Supreme Court quashes acquittal of Russian accused in drone attacks – V.G

Supreme Court quashes acquittal of Russian accused in drone attacks - V.G
An appeals panel of the Supreme Court overturned the Court of Appeal’s acquittal of a British-Russian man accused of flying a drone over Svalbard.

An appeals panel of the Supreme Court has overturned the acquittal of Andrey Yakun, who was accused of flying a drone in Norway.

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Supreme Court quashes order to release Russian businessman Andrey Yakunin. The 47-year-old stayed Last week he was charged and detained for flying a drone over Svalbard.

The ban was appealed to the Hålogaland Court of Appeal, where a majority ruled that Yakunin did not violate the ban on Russian flights with his drone and should therefore be released.

The Supreme Court believed that the Court of Appeal had misconstrued the terms and overturned the judgment. Hence there should be further appeal by the Appellate Court.

VG mentioned earlier The man’s father, oligarch Vladimir Yakunin, has close ties to President Vladimir Putin in Russia.

Andriy Yakunin has denied criminal wrongdoing and any ties to Russian officials. He holds both Russian and British citizenship and has previously stated that he considers himself British.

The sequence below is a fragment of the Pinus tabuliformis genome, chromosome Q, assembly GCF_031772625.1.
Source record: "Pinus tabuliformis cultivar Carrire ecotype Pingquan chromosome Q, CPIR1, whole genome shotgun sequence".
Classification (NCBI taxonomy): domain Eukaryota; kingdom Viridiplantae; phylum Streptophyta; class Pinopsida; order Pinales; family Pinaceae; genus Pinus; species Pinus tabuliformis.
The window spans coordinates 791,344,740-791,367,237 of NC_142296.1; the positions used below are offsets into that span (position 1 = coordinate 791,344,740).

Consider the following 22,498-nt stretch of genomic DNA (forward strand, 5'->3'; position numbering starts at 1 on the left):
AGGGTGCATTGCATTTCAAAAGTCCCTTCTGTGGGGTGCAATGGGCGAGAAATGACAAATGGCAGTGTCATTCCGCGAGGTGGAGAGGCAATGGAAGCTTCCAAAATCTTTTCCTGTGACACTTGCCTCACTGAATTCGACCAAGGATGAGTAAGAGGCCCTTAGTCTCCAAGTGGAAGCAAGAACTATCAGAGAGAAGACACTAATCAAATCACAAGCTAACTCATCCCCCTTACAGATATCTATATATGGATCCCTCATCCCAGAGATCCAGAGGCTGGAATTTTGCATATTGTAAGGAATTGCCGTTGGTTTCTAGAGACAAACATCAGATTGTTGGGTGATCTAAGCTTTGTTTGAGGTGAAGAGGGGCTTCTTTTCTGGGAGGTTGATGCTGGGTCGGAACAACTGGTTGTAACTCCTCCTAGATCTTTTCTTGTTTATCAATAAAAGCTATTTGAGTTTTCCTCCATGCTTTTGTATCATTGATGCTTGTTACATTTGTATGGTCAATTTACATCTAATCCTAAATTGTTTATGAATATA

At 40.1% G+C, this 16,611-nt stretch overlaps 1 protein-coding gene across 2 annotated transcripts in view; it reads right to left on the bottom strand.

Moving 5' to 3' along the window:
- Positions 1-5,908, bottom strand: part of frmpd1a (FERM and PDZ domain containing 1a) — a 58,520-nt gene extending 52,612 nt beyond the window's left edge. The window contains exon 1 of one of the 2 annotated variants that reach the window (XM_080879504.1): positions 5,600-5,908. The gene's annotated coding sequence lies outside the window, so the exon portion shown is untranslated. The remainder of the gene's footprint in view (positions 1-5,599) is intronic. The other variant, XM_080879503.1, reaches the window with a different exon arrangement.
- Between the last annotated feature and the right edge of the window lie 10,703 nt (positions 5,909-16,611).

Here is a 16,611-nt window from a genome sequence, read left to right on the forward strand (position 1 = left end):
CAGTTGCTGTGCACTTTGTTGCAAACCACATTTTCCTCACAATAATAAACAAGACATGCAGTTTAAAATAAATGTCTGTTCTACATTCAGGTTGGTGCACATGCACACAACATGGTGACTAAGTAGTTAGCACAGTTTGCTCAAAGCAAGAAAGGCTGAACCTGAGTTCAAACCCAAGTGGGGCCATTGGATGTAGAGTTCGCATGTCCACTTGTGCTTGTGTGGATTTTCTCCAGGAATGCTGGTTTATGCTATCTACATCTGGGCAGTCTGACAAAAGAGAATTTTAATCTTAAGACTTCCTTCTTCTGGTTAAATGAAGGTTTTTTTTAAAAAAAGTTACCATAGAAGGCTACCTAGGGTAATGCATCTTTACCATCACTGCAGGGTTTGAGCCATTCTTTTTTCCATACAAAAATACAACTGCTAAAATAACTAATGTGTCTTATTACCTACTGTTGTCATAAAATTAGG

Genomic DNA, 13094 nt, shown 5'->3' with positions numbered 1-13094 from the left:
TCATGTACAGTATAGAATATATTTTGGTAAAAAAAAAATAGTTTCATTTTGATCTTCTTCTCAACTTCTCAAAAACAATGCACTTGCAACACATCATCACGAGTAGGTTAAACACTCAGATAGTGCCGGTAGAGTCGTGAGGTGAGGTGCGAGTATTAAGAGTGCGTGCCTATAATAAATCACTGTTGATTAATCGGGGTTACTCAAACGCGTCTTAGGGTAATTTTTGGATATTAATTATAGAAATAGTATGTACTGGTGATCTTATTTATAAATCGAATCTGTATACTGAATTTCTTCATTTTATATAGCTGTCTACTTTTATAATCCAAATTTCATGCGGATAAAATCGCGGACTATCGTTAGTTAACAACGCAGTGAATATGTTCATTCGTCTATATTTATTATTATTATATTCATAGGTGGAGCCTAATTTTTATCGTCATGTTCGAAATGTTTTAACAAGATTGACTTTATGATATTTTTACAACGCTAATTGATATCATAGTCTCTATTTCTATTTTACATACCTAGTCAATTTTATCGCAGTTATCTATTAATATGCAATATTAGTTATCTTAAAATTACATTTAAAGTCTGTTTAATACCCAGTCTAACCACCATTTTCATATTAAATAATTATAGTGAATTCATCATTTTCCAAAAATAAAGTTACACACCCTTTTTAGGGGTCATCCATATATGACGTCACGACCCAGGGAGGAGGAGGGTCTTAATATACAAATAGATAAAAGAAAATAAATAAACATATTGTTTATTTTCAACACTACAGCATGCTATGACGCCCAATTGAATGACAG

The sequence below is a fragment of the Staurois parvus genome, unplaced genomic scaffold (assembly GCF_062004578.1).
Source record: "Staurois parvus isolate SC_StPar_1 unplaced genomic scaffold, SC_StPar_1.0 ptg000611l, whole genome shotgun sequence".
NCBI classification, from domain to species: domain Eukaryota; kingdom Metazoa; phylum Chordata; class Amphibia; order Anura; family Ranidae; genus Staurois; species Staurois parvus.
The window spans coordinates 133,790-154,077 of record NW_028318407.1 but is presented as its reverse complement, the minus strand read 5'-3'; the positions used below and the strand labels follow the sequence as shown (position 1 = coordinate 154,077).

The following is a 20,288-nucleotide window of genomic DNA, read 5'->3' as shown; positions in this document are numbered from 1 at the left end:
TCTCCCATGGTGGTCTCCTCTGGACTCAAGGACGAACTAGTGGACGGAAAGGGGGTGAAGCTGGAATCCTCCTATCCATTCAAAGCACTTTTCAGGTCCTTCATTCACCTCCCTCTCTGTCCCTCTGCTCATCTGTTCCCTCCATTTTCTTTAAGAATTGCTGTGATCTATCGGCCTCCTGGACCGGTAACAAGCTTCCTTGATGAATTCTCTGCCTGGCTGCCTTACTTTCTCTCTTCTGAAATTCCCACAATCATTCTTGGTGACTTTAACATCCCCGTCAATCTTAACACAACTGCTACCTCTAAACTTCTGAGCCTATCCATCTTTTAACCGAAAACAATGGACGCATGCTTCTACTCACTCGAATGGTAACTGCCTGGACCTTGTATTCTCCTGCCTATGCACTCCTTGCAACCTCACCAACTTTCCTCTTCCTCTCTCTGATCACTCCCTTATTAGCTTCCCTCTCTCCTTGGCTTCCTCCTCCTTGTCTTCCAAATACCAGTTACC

– Disappointed by PST

The Supreme Court believes drones are included in Norway’s ban on “non-Russian registered aircraft” owned, leased or controlled by Russians.

– In the term “aircraft” there is no distinction between registered and unregistered vessels, writes the Supreme Court in its judgment, adding:

“Therefore, there is no doubt that all Russian airlines are prohibited from landing, taking off or flying over the territory of Norway, regardless of whether the aircraft is registered or not,” the Supreme Court wrote in its ruling.

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On Thursday, Yakunin himself commented on PST’s appeal in a press release through his defenders.

– I am disappointed that the prosecution appealed against the judgment of the Court of Appeal, he said.

He said he had done all he could to report the case to the police and was confident he would not be found guilty in a possible trial.

– I am sure that if my case goes to court, it will be clear to the court that I am innocent. My legal team and I wanted to show beyond a shadow of a doubt that it was not a criminal offense to fly a drone recreationally, he said.

– PST takes note, PST’s Senior Counsel Martin Bernsen tells NTB, that the Supreme Court now supports the police’s understanding of regulation.

Joshi Akinjide

Joshi Akinjide

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